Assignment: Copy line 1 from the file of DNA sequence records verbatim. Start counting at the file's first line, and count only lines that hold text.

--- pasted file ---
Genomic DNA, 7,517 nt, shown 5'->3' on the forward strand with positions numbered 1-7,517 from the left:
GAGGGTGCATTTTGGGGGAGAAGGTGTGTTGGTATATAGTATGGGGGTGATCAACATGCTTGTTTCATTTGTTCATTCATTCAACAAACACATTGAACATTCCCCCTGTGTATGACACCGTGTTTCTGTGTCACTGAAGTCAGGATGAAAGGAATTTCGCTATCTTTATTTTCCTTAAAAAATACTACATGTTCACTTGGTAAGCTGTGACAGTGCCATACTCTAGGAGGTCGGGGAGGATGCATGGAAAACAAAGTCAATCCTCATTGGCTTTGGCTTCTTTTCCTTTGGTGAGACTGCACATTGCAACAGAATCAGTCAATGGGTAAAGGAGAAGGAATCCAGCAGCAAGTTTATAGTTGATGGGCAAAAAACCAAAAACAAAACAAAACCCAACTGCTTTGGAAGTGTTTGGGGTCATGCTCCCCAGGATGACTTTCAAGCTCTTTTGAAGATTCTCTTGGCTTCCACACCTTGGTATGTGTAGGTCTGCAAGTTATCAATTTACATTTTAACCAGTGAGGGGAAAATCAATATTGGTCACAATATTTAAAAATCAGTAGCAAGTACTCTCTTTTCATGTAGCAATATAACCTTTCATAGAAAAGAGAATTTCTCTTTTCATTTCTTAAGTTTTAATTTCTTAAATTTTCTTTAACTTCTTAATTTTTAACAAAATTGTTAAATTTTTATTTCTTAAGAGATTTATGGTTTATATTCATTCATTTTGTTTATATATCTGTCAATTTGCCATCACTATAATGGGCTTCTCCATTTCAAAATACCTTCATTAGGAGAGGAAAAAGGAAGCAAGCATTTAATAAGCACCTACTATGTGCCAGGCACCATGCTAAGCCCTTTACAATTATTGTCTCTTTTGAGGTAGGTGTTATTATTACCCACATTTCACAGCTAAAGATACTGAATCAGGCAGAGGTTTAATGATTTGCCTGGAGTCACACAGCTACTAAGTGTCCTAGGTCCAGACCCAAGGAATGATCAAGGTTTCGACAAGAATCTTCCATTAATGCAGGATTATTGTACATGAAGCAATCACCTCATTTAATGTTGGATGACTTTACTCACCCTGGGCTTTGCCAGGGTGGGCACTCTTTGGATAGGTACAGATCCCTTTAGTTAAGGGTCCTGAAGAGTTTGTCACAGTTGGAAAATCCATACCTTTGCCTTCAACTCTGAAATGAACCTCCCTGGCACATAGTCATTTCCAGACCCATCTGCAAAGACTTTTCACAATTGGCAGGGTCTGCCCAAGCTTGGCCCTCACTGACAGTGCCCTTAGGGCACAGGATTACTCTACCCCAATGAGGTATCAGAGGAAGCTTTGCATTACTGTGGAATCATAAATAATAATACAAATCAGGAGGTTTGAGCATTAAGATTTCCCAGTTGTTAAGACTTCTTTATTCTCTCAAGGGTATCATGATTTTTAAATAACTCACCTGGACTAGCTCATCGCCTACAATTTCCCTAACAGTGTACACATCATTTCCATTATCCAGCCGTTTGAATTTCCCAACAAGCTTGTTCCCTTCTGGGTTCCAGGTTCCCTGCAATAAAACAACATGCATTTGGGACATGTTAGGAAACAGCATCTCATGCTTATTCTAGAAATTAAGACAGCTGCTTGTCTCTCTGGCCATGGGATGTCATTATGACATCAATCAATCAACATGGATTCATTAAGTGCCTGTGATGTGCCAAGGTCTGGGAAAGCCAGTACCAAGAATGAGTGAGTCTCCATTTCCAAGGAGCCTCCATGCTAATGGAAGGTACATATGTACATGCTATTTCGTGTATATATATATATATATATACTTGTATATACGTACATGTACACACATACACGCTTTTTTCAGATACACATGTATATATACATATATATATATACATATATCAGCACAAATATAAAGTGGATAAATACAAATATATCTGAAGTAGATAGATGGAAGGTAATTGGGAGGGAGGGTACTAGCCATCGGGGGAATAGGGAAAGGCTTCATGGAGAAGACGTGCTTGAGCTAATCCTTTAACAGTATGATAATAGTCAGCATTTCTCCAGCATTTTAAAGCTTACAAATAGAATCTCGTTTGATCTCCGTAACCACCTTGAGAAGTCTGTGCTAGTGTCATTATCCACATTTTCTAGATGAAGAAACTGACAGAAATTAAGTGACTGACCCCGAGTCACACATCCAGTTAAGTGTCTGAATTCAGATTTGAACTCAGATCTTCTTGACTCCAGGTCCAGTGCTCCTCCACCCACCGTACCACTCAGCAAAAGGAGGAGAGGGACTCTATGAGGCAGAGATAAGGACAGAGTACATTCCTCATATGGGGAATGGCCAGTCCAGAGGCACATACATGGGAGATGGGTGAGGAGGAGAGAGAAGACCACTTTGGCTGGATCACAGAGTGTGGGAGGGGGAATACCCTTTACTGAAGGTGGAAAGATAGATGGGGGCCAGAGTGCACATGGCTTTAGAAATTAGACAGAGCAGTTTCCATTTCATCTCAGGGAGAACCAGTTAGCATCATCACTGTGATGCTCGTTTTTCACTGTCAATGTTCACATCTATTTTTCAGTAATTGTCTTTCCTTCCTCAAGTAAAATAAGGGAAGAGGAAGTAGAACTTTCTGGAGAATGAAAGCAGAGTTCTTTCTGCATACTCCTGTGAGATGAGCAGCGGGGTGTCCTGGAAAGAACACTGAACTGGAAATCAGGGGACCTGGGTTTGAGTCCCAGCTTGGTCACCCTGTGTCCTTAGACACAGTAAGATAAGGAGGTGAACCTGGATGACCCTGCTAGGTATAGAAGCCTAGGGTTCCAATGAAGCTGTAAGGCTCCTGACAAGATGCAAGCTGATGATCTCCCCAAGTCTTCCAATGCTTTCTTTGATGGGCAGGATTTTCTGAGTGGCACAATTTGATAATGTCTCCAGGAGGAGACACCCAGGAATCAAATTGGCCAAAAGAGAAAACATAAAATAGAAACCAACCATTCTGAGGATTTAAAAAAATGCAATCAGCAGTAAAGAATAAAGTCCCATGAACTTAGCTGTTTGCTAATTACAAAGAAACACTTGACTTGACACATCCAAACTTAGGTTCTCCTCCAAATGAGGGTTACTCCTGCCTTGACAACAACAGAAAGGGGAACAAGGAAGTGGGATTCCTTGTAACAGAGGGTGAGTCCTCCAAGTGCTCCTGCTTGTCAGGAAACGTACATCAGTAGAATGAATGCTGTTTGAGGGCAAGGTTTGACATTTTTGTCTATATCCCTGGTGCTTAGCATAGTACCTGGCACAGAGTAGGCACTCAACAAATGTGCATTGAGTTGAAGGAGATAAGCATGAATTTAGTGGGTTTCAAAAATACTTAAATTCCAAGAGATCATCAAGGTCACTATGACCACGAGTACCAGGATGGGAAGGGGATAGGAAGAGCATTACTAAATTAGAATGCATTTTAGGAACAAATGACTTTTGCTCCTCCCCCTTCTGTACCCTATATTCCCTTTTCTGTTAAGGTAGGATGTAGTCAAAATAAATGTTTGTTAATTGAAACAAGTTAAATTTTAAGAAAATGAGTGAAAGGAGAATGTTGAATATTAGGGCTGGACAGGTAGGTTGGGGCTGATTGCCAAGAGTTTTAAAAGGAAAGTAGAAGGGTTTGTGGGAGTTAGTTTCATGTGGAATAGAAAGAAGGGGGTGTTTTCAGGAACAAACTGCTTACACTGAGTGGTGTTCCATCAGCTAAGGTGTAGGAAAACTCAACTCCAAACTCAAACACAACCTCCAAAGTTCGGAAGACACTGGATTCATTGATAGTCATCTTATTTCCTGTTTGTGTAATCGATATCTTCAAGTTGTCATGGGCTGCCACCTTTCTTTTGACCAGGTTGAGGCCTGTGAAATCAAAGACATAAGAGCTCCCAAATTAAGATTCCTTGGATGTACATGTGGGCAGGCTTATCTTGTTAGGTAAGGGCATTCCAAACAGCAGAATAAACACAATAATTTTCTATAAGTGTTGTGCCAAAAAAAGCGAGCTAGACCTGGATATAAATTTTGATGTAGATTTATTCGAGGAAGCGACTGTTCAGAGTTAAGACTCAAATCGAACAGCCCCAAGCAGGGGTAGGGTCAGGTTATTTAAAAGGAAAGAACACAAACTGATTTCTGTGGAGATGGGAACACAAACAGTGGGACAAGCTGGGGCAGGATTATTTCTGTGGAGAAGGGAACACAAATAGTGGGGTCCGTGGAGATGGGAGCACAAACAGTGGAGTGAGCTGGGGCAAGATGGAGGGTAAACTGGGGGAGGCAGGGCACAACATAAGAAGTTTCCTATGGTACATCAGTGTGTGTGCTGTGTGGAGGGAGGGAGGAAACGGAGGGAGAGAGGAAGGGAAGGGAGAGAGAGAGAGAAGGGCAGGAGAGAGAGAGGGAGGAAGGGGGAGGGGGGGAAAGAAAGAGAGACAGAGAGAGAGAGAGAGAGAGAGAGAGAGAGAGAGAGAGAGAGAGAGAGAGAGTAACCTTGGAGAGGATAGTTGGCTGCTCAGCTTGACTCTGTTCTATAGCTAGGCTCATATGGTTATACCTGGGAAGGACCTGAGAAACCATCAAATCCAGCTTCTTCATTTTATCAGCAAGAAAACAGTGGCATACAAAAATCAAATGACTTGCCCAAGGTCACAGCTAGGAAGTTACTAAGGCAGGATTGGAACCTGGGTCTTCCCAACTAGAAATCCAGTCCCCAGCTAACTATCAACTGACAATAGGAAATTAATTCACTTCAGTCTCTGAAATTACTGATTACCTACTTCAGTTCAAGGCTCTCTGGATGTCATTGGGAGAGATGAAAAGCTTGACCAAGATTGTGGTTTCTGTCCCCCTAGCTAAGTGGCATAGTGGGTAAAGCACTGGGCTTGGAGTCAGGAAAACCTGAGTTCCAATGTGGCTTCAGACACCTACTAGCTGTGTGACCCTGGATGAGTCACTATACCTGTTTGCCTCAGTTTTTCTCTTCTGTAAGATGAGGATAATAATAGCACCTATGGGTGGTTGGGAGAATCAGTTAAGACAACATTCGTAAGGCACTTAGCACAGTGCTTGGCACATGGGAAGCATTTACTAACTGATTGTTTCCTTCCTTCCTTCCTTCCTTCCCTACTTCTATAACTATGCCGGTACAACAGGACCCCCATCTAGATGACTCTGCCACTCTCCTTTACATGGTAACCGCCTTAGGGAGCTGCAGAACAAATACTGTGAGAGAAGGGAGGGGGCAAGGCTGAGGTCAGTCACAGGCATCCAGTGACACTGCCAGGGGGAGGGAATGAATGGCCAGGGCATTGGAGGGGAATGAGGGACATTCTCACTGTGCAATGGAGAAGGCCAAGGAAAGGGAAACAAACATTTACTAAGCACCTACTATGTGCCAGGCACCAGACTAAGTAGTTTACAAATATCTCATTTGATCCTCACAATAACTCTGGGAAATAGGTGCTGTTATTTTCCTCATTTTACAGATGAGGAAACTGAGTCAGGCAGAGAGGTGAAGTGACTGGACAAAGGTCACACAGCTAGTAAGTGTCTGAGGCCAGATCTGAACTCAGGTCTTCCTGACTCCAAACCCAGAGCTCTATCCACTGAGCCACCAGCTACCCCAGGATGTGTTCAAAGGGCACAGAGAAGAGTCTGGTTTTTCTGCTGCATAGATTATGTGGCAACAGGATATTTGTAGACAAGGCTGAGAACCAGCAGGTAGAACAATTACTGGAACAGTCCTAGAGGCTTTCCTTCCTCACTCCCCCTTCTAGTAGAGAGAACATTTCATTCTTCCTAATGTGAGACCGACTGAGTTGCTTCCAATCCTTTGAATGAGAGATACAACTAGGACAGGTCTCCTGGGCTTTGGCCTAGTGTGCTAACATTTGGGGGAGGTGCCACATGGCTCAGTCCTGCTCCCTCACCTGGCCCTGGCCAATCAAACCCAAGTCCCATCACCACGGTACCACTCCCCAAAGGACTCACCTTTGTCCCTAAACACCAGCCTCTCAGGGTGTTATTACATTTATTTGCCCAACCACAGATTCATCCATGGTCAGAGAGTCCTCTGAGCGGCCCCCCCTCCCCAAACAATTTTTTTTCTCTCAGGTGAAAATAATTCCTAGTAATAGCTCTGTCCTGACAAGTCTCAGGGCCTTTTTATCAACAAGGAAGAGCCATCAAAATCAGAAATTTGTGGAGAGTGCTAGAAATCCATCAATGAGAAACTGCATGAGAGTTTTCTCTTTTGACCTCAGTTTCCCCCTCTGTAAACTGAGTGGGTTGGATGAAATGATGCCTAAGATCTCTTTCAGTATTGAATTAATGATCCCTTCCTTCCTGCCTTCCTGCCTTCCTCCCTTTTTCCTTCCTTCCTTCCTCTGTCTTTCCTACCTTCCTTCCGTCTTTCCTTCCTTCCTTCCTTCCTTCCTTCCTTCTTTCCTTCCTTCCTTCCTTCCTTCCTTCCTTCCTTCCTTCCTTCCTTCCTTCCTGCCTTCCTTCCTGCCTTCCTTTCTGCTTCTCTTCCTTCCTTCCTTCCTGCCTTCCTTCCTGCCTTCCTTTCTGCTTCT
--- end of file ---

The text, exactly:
Genomic DNA, 7,517 nt, shown 5'->3' on the forward strand with positions numbered 1-7,517 from the left: